This week 20 bloggers from THE Book Club on Facebook are posting 20 of their favourite books. Each day I’ll be posting my recommendations here, and on the event page with links to the full review. These are not in order of preference, and have been selected across genres to give a wide range of recommendations.
1. The Invention of Wings by Sue Monk Kidd – The Invention of Wings follows two girls from the deep south in the 19th century; Sarah and her slave Hetty. The book tracks their journey through adolescence and into adulthood exploring the challenges and emotions of the two both together and separately. I liked the way both girls were fighting their own battles in different ways. This book explored both slavery and feminism with strong characters.
2. The Muse by Jessie Burton – It’s 1967 and Odelle doesn’t realise how much life will change for her whilst working for Marjorie Quick in a London art gallery. In 1936 Olive is living with her art dealer father, and her mother in Spain at the beginning of the Spanish civil war when Isaac and Teresa arrive. Olive and Odelle’s stories are both rich in history and discrimination. Olive struggles for approval from her father whilst Odelle struggles to find a suitable job considering her qualifications. The various relationships in the book bring an added depth to the story; reluctant, embracing, adulterous and illicit. Jessie Burton has given us another tale of strong women pushing the boundaries in an unforgiving world.
3. The Silk Merchant’s Daughter by Dinah Jefferies – Nicole is half Vietnamese and half French. After her 18th birthday party in Hanoi in 1952 she is given the family’s old silk shop. It is here that she makes friends with O-Lan and Trâ’n who introduce her to the Vietnamese way of life. As the French and Vietnamese show increasing hostility towards each other, Nicole feels torn between her two heritages and struggles with her own identity. The Silk Merchant’s Daughter explores the politics of war, family secrets, betrayal and love in a beautiful yet tragic setting. A tearful and powerful story following Nicole into adulthood through some testing times.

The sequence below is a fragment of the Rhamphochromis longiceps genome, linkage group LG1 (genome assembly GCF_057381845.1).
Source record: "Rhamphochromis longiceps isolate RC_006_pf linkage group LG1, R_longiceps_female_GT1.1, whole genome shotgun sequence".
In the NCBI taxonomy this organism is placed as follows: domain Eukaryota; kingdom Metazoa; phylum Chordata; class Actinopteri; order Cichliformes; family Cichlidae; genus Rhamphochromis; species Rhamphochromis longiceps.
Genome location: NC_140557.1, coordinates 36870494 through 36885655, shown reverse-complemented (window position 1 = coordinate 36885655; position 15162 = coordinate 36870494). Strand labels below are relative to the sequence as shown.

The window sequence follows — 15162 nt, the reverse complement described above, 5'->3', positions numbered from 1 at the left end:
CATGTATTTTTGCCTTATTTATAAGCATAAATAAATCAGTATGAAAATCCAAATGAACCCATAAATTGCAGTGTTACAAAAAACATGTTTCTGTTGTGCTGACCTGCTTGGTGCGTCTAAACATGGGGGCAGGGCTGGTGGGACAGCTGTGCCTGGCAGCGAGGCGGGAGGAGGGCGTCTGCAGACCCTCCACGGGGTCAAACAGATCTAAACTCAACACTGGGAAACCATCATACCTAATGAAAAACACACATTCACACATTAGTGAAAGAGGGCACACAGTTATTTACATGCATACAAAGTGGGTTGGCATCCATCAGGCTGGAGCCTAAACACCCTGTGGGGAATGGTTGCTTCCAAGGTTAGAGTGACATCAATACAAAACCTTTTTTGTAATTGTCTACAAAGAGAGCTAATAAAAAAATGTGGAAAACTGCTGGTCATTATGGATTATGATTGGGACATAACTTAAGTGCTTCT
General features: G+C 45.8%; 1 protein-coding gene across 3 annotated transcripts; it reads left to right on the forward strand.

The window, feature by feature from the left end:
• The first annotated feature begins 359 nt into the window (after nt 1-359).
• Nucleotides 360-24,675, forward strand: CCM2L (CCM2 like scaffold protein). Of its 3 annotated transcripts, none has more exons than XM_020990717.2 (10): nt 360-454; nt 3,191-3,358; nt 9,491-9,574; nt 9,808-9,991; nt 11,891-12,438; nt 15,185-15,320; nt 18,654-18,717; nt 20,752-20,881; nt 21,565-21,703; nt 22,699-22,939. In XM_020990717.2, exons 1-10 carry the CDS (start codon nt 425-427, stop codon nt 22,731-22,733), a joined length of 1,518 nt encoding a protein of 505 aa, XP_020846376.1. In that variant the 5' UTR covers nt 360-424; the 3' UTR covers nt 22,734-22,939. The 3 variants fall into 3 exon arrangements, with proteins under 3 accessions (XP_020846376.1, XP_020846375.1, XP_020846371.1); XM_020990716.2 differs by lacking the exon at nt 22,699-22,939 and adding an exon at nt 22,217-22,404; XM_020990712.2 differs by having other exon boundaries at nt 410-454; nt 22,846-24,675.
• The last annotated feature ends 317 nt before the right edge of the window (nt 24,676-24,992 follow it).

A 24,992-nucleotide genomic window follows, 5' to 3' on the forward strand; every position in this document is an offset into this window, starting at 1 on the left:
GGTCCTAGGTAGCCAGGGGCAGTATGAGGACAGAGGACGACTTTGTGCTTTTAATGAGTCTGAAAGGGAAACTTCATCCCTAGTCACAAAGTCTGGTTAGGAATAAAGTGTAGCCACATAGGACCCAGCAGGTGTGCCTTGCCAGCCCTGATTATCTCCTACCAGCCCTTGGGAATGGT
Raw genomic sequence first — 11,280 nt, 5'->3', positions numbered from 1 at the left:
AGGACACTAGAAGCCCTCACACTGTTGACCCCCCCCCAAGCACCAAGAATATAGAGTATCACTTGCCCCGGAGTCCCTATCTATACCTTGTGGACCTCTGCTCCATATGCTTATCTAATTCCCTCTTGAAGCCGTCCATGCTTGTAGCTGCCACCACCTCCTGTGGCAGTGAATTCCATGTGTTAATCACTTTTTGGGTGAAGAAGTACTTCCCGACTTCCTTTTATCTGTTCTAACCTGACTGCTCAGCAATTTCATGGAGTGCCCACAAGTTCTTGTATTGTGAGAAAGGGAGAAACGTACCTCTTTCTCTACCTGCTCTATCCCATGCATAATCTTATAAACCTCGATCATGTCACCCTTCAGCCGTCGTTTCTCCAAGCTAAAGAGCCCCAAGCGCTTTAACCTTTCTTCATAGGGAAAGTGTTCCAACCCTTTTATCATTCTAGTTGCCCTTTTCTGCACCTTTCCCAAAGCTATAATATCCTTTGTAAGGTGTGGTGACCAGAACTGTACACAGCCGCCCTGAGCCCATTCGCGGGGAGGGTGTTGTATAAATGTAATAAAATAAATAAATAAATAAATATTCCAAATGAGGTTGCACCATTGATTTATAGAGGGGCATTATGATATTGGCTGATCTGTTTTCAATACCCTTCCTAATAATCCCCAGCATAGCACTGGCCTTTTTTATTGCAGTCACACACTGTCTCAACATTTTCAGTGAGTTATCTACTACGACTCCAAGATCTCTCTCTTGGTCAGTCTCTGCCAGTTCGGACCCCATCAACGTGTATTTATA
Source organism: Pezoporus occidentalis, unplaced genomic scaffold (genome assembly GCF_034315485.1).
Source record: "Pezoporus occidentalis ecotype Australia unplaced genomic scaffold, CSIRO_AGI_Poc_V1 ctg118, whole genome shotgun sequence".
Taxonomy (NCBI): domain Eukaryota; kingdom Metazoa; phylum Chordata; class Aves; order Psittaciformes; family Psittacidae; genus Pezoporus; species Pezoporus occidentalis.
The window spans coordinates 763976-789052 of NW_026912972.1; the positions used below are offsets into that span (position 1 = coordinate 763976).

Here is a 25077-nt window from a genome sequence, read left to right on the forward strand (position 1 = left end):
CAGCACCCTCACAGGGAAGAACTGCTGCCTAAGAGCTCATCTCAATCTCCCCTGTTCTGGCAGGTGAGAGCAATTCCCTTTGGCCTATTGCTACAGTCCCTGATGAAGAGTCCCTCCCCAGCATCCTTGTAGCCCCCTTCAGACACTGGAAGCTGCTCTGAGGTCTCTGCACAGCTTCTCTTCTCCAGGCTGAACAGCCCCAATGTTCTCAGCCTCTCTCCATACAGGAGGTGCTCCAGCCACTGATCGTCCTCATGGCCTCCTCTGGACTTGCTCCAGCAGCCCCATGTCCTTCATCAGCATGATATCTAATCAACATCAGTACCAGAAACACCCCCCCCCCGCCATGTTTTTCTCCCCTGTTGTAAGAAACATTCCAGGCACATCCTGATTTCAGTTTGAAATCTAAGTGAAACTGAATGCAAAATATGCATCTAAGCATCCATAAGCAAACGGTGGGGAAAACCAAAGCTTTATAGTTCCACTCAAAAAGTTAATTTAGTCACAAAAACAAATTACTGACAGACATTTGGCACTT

4. A Man Called Ove by Fredrik Backman – Ove is a grumpy old man who has a life behind him and not much ahead of him. His story started with his rude introduction to his new neighbours and ended with me in tears! It is a mix of old memories with new interactions which encourage you to see more to Ove than just the grumpy man next door. If you liked Jonas Jonasson this is definitely one for you. It is emotional, funny and heartwarming. I loved the way Fredrik Backman developed Ove’s character throughout the book. I can’t recommend it enough.
5. The Last of Us by Rob Ewing – All adults are wiped out after a terrible virus, leaving only six of children stranded on a Scottish island. The Last of Us is compared to The Lord of The Flies. It’s an exploration of group dynamics, grief, and the struggle to survive. The narrator of the book, Rona, tells the story of how it happened; when the adults were struggling to save as many people from the virus as possible. This is in stark contrast to the bleak world of surviving day by day, hoping to be rescued, whilst they struggling with the grief of losing their families. The details of the outbreak itself haunted me for a few days as I considered how I would cope, what it must feel like to see death all around you, and to keep that determination whilst trying to escape what seems inevitable.